Eliminating disparities and expanding affordable access to communities of color
Americans from racial and ethnic minorities will gain much from the Affordable Care Act (ACA) by improving their health coverage and access to health services. African Americans, Hispanics, Asian Americans and Native Americans make up more than half of America's uninsured.
Communities of color have higher rates of infant mortality, disease and disability than the general population and are less likely to receive the preventive screenings, regular care and necessary medications that could prevent chronic conditions.
The health law helps deliver better, more affordable care to communities of color by:
- Nearly doubling the number of patients served by community health centers - which are central to providing care in many African American communities. The law provides $11 billion in funding for these centers.
- Reducing discrimination in the health insurance market based upon medical history, including race, ethnicity and gender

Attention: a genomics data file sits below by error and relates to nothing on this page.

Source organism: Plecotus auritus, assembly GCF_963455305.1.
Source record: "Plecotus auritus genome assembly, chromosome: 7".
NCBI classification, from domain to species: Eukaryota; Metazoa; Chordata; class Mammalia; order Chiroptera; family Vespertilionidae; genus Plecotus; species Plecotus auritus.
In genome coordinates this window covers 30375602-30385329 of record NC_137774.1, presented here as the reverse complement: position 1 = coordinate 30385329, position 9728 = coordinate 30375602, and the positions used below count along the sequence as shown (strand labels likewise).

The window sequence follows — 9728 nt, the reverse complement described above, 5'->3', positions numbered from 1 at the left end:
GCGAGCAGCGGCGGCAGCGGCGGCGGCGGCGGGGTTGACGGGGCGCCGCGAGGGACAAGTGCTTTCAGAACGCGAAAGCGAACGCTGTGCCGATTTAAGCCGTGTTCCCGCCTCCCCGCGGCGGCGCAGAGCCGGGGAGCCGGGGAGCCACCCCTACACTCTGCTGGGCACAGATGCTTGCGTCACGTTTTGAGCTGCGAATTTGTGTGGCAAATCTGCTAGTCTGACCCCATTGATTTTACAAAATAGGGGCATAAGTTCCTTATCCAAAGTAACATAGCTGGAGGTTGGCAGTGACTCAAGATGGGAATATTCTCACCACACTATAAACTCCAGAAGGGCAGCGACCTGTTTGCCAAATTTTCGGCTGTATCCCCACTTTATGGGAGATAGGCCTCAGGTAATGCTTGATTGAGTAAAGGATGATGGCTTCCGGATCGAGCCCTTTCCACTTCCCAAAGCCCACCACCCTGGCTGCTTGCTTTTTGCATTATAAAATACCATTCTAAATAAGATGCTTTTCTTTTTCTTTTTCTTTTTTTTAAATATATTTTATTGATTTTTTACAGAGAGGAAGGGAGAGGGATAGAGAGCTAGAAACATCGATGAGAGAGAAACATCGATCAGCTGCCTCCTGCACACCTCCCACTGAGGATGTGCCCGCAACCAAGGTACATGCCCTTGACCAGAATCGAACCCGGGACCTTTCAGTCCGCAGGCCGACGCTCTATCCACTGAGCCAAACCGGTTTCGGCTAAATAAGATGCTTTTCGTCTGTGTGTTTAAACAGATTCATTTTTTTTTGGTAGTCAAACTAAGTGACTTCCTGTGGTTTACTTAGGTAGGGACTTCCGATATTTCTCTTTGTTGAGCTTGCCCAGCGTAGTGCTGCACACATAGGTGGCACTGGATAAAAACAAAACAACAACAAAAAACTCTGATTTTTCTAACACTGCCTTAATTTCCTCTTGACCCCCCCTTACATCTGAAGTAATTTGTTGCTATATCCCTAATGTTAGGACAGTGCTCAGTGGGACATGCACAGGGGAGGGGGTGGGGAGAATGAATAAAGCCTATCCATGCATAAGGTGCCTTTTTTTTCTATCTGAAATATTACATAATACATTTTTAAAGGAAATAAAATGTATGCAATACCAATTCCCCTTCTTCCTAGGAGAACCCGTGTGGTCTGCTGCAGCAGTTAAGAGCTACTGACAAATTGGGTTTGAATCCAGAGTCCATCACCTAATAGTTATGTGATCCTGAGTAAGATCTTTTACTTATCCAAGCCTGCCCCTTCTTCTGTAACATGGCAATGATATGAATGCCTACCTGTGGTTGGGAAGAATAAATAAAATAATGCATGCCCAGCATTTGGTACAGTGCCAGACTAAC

- Investing in research into the root causes of health disparities, focuses on cultural competency training for health care providers, and provides scholarships and grants to increase diversity in the healthcare workforce.
- Funding new programs to prevent and control chronic disease, including incentives to provide medical homes and chronic disease management initiatives.
Benefits of the law that will help reduce racial and ethnic disparities in health care include:
- Expanding coverage to 32 million people who currently have no health insurance, and providing financial assistance to help those with lower incomes purchase coverage.
- Improving access to primary care to ensure a regular source of care and care coordination.
- Focusing on disease prevention.
- Improving the cultural competency of the health care workforce.
- Collecting data to better measure the effectiveness of these initiatives.
- Creating a new office of Minority Health within the Department of Health and Human Services focused on addressing the factors underlying healthcare disparities within communities.